Have we seen the last of 'The Vest'?
Breaking news on Monday that the NCAA sent to Ohio State a 'notice of allegations' that head coach Jim Tressel lied to them about the eligibility of players in the now infamous tattoo-gate incident and committed unethical behavior by attempting to cover the incident up. This latest development is on the heels of Tressel's decision earlier this year to up his suspension from two games to five. Evidently, the NCAA has rebuked Tressel in the strongest of ways and elevated his conduct up to the major violations variety.
For you cynics that thought that this issue was too trivial to stick it to a big school like Ohio State, think again. And if you thought that a coach like Tressel with a (formerly) squeaky-clean reputation was Teflon-coated, then strike two. It hit the fan yesterday and the fallout is going to be bad. (t)OSU has 90 days from yesterday to respond before their hearing in front of the infractions committee in Indianapolis in August--right before the season begins. What timing and what a distraction, which is why something's gotta give before then.
If ever the NCAA was looking for a textbook case to lay the wood to a big-time program, unfortunately, Tressel and Ohio State walked right into this one. And don't get me wrong. It wasn't the coach's fault about the underlying violations, it's the failure to report them that's now at the fore-front. Tressel, seemingly once the poster child for what's right in coaching in FBS, now stands to be it's biggest sacrificial lamb for the NCAA to then lay down the law for any program even thinking of going astray. And it didn't have to go down like this.
I can't say what went through Jim Tressel's mind upon learning last April that five of his best players had received improper benefits. It doesn't sound like much--tattoos and such for football memorabilia. With all that a football coach has going on, perhaps this is pretty trivial, but in many scandals throughout history, it's the cover-up that's worse than the crime.
With major infractions now on the table for the Buckeyes, a new twist comes into play--repeat offender status, as OSU is still on probation for violations in basketball. That brings the stakes to all in. Having admitted to using ineligible players, the Bucks' 12 victories last season are probably gone--a looming threat all too real to Auburn fans the past few months.
In order to save itself, it might be time for Ohio State to cut ties with their coach of the past decade, who has compiled a record of 106-22, won 6 Big Ten titles and the 2002 national championship. Even Kirk Herbstreit went on the record yesterday, saying that it would be hard for Ohio State to move forward with Tressel at the helm.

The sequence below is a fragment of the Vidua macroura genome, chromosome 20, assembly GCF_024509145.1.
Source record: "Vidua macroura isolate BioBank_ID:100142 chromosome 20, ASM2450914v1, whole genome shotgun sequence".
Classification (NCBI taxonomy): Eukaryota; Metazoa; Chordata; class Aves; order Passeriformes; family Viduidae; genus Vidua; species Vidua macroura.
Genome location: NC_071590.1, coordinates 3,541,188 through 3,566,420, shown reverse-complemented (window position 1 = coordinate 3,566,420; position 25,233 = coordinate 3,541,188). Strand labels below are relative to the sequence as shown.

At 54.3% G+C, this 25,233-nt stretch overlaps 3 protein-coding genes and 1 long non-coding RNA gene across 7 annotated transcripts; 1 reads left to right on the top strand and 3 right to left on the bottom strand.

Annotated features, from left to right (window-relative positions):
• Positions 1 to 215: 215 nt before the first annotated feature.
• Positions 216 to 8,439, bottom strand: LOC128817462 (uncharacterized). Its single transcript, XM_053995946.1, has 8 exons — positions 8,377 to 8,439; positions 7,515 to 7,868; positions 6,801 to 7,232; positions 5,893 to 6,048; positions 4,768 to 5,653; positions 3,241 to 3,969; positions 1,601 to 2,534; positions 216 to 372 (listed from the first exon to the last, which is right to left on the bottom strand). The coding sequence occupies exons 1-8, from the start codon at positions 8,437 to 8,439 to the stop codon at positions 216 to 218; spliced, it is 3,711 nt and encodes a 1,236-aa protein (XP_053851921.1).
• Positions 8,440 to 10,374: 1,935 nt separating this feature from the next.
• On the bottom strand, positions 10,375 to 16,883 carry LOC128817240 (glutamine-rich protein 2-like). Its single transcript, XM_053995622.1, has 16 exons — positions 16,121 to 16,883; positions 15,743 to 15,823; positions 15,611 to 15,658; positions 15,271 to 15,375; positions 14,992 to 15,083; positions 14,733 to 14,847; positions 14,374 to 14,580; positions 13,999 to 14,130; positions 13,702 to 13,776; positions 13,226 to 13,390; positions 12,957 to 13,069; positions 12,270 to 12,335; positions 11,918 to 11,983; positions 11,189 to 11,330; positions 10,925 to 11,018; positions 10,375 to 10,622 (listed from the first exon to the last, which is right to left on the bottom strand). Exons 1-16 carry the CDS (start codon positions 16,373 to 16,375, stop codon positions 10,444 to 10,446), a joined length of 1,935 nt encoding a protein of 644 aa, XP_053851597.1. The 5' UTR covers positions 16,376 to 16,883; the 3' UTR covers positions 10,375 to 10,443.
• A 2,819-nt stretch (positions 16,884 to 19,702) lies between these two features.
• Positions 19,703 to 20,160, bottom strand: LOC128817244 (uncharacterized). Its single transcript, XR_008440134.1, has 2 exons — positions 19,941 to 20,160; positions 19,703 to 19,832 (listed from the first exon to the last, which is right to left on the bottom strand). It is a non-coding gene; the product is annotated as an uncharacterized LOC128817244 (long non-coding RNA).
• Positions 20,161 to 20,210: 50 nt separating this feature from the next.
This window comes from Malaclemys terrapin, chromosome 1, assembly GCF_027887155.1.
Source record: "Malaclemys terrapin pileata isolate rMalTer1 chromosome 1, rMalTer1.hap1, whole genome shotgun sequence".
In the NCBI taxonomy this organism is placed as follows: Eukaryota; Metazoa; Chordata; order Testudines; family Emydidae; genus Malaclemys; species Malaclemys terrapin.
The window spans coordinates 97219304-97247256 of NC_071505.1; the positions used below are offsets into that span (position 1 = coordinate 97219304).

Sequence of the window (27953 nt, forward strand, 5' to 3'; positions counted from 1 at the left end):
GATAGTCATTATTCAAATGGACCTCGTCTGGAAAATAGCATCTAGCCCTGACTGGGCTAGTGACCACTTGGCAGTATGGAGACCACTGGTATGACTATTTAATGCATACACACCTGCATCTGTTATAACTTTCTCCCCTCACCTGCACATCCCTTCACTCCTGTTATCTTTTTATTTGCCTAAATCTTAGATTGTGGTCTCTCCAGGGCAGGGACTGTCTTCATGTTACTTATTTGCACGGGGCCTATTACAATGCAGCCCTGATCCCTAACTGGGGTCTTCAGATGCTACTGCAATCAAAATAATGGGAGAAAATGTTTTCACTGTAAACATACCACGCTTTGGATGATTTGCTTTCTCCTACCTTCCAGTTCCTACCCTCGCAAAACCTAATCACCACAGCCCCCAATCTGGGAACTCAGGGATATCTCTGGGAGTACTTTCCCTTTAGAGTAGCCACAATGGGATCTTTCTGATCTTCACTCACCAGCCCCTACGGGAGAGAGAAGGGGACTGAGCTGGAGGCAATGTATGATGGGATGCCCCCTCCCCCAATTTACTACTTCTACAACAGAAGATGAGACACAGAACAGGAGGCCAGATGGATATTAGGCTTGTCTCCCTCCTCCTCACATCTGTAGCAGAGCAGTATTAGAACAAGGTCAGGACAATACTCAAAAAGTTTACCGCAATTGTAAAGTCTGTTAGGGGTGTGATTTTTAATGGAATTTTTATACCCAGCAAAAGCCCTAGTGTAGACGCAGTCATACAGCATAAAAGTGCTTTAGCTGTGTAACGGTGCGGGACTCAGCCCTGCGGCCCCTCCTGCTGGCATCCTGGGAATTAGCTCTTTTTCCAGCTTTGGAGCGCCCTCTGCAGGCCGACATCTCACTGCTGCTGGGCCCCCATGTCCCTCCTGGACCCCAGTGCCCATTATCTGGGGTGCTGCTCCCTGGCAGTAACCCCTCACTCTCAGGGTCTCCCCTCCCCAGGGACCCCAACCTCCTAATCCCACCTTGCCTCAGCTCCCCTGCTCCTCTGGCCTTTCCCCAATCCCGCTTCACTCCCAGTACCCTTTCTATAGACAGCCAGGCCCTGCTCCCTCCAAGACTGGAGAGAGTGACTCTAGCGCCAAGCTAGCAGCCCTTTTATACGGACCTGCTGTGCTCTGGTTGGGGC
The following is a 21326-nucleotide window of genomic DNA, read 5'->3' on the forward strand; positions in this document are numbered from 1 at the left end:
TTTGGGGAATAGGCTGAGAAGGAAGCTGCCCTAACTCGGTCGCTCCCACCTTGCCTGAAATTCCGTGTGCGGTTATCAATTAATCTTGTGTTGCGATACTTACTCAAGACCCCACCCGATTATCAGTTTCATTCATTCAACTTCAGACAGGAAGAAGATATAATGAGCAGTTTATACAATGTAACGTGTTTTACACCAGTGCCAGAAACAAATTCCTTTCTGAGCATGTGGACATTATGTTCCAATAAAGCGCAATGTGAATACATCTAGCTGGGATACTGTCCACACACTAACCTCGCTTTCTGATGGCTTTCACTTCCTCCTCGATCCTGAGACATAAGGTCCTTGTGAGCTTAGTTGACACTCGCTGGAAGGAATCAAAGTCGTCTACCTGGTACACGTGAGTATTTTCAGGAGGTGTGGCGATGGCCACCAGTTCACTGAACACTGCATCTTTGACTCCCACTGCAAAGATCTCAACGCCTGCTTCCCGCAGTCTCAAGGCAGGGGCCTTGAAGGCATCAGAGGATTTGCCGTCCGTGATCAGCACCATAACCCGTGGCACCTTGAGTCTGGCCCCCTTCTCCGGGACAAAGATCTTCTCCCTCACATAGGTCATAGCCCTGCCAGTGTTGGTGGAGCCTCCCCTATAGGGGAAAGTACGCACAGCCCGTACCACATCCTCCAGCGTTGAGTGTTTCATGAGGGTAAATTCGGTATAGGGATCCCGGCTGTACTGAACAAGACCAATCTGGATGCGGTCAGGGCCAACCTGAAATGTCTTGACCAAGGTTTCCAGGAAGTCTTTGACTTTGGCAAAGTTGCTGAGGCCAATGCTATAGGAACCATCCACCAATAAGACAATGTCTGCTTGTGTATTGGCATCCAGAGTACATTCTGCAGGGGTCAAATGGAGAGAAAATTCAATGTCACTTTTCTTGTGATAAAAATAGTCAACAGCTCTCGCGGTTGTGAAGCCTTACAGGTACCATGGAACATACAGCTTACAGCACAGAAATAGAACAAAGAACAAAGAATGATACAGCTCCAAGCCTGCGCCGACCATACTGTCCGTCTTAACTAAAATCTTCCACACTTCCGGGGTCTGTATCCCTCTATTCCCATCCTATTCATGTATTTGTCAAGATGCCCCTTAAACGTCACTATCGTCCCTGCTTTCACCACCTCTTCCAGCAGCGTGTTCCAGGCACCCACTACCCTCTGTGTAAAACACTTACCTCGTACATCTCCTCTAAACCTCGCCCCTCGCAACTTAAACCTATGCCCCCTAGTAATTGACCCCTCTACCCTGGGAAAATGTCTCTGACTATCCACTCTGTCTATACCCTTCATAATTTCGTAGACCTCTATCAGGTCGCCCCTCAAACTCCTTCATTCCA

With support for Tressel still strong among Buckeye fans, could the university to what they need to do and fire him? They've done it before, firing their greatest coaching legend Woody Hayes a day after he punched a Clemson linebacker after a game-ending interception during the 1978 Gator Bowl. Woody was their Shug Jordan or Bear Bryant. But that was 33 years ago. Have times changed that much in this win-at-any-cost world that he shouldn't resign?
Actually, Ohio State shouldn't be put in this situation. Tressel should do the honorable thing and unsheathe the seppuku sword. He should resign immediately, not only to save the character of the institution and the program, but his own as well. I expect it by week's end. He can't begin to rebuild his career and his reputation without first admitting he was wrong in the most drastic and irreversible of ways, and a resignation would be the clearest signal of such an admission.
Tressel is a good coach and will continue to have a great career, but no longer at Ohio State. I'm uncertain if he might get recirculated back into the Big Ten like a Saban or a Houston Nutt, but there are many schools that would take him after his scheduled come to Jesus session with the NCAA. I imagine even a few schools in the SEC would snap him up. I guess for Tressel it would boil down to the old adage, "if you can't beat 'em, join 'em...."
And before the rumor mill even gets a chance to start cranking up, there is no way that Urban Meyer would consider the soon-to-be opening in Columbus. You can file that under Urban Legends.